We selected the top 15 inventors in the Patent Score index from among each company’s patent applications after 2005. For each large pharmaceutical company, 15 inventors were selected. After excluding two inventors residing abroad, the total number of inventors was 148. A similar approach was used to select biotech start-up inventors. For biotech start-ups that had fewer than 15 inventors after 2005, as many inventors as possible were extracted, and the total number of biotech start-up inventors was 184. Questionnaires were sent to all 332 inventors. Of these, questionnaires sent to six inventors from large companies and 23 from biotech start-ups were returned because of incorrect addresses. The initial investigation period was December 1–18, 2009. However, respondents were also prompted to return questionnaires after the deadline. The final analysed sample was comprised of 160 respondents (response rate of 48%), including inventors from 74 large companies and 85 biotech start-ups. The company type of one respondent was unknown.

Table 1 provides the definitions and descriptive statistics of the sample. The number of observations for both  large company inventors and biotech start-up inventors is identical. The mean number of years inventors spent on research was about 11.5, and most respondents (42.9%) held a master’s degree (M.A.).

Table 1. Definitions and descriptive statistics for the inventor survey

Summary of Results

How do managers evaluate the contribution of academic research outcomes?

Following Mansfield (1991, 1998), we asked managers what percentage of their products they would not have been able to develop without the research outcomes generated by universities and public research institutes. The questionnaire provided eight alternatives: all (100%), very large (more than 30% but less than 100%), large (more than 10% but less than 30%), moderately large (more than 3% but less than 10%), moderately small (more than 1% but less than 3%), small (more than 0.3% but less than 1%), very small (not zero but less than 0.3%), and zero (0%). Fig. 2 shows the results for managers among all industries.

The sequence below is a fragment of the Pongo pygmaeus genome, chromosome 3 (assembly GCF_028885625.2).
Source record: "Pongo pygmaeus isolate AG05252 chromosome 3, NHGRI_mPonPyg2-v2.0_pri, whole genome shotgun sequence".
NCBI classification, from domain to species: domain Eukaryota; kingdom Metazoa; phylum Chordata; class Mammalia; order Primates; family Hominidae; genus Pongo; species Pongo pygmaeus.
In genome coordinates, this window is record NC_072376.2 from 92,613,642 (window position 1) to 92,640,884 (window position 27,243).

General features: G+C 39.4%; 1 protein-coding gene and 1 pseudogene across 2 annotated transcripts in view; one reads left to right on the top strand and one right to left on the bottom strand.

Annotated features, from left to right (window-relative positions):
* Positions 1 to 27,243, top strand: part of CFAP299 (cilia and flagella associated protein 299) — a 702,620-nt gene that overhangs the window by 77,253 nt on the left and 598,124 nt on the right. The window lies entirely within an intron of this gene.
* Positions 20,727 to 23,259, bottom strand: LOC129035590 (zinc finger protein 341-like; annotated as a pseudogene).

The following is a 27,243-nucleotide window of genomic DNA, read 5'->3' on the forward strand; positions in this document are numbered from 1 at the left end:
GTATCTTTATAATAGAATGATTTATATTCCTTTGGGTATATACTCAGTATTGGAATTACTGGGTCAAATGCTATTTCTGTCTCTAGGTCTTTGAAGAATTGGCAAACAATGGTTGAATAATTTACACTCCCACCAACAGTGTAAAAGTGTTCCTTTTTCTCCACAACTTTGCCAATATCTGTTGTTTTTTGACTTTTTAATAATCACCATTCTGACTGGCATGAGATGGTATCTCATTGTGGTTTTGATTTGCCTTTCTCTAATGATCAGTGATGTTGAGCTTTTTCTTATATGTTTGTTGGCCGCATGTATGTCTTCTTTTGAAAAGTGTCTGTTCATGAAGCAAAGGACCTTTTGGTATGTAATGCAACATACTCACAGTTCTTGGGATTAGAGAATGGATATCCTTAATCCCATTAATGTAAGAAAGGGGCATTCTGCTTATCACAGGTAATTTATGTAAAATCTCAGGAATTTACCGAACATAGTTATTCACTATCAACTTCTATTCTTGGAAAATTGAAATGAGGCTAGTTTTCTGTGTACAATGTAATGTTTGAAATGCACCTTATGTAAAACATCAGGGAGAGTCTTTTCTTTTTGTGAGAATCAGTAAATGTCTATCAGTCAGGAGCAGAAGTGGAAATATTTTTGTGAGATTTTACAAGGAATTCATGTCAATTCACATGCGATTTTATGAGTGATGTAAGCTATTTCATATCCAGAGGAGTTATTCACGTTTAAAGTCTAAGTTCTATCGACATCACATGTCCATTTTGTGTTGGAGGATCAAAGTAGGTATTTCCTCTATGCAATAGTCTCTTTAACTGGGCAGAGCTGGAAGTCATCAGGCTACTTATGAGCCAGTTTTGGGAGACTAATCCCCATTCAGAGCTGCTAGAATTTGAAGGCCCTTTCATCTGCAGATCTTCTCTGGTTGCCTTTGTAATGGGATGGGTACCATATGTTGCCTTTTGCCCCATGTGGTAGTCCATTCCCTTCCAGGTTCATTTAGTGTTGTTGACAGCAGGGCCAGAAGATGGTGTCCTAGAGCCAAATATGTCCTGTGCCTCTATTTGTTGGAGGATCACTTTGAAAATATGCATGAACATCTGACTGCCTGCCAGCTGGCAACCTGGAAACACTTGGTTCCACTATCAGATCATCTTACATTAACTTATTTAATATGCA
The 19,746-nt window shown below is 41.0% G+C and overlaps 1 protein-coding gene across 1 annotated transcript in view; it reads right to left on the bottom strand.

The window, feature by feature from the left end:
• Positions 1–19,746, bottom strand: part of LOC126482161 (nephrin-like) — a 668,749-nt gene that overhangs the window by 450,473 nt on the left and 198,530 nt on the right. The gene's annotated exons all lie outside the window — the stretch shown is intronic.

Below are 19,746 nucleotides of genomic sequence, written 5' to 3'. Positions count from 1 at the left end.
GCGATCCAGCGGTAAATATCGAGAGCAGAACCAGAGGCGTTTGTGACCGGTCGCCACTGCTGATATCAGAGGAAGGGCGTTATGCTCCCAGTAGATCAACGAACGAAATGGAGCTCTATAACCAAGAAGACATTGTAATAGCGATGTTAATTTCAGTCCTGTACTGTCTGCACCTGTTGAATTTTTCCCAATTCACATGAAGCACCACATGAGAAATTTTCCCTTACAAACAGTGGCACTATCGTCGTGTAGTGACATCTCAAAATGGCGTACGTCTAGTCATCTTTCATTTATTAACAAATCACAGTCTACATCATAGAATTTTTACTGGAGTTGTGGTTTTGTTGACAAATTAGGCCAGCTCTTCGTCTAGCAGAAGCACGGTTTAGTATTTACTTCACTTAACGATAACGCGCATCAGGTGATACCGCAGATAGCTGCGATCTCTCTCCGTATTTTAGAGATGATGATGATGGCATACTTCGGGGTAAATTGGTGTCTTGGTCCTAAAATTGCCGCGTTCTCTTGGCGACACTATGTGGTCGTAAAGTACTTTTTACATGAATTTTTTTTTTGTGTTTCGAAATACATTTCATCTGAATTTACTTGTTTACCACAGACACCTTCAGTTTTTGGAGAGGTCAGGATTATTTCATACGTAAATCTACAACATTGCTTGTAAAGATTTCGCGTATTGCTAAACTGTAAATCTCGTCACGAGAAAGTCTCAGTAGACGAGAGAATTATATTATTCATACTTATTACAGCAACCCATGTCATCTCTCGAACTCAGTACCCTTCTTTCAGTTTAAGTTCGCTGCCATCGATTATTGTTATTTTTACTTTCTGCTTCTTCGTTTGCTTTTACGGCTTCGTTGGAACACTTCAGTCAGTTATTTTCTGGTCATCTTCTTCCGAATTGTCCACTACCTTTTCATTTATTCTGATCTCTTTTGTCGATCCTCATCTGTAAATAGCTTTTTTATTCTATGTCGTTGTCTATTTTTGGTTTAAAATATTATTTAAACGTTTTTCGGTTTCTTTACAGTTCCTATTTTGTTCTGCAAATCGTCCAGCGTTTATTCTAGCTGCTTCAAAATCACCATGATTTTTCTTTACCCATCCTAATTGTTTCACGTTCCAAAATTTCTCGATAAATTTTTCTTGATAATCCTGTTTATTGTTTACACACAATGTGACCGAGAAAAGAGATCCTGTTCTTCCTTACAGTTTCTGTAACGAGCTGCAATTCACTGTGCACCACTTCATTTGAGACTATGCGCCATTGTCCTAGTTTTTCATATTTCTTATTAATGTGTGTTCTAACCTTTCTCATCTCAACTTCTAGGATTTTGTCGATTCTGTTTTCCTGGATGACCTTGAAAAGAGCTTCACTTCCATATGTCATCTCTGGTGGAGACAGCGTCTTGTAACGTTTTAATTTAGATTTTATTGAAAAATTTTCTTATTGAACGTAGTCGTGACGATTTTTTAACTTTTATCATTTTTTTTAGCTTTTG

Figure 2. Percentage of products that could not have been developed without research

outcomes from universities and public research institutes

Firms in all industries: N=5, 173

Source: Saito & Sumikura (2010b), Fig. 19

As seen in Fig. 2., an overwhelmingly large number of respondents selected ‘zero’ for the contribution extent of academic research, indicating that Japanese companies generally consider the potential contribution of academic knowledge to be of low value.

However, a review of the data by industry highlights interesting aspects of the findings. Fig. 3 distinguishes the results of pharmaceutical companies, a representative science-based industry, from those of others. Most pharmaceutical companies (23) answered ‘moderately large’, whereas most non-pharmaceutical companies (5150) answered ‘zero’. In addition, the distribution of responses from non-pharmaceutical companies showed disproportionate weights for low evaluations (‘moderately small’, ‘small’, ‘very small’, and ‘zero’), which was the expected result. Pharmaceutical companies, as part of a ‘science-based industry’, require scientific knowledge to produce new products. The closer companies are to science the higher their evaluation of academic research will be.

Figure 3. Evaluation of public research contributions to product innovation by managers: Comparison between non-pharmaceutical firms and pharmaceutical firms

Pharmaceutical firms: N=23; Non-pharmaceutical firms; N=5150

Note that most respondents were in management or general affairs divisions. Managers indirectly engage in R&D, but may still fail to comprehend the basic research process leading to practical applications of resulting technology, even if they can evaluate commercialisation in the final stage. This may explain their low evaluations of research outcomes. However, inventors who engage in R&D understand precisely how basic research affects product innovation, and so they more fully appreciate the contribution of basic research to technological development. Therefore, we focused on inventors, specifically those in science-based industries.

How do inventors evaluate the contribution of academic research outcomes?

We asked inventors the same question as what was asked to the managers. Fig. 4 shows the distribution of respondents’ evaluations of commercialisation based on public research outcomes. The distribution has two peaks: the most frequent response is ‘very large’, and the second most frequent is ‘moderately large’. Compared with managers, the inventors we surveyed attached much higher value to product innovation based on the outcomes of public research.

Figure 4. Evaluation of product innovation and market value based on public research by inventors

N=148

As previously noted, inventors directly engage in R&D. Therefore, they may have a better understanding of the importance of academic research for R&D than managers. Furthermore, as stated above, the closer a company is to science, the higher is likely to be its evaluation of academic research.

Differences between inventors in large pharmaceutical companies and biotech start-ups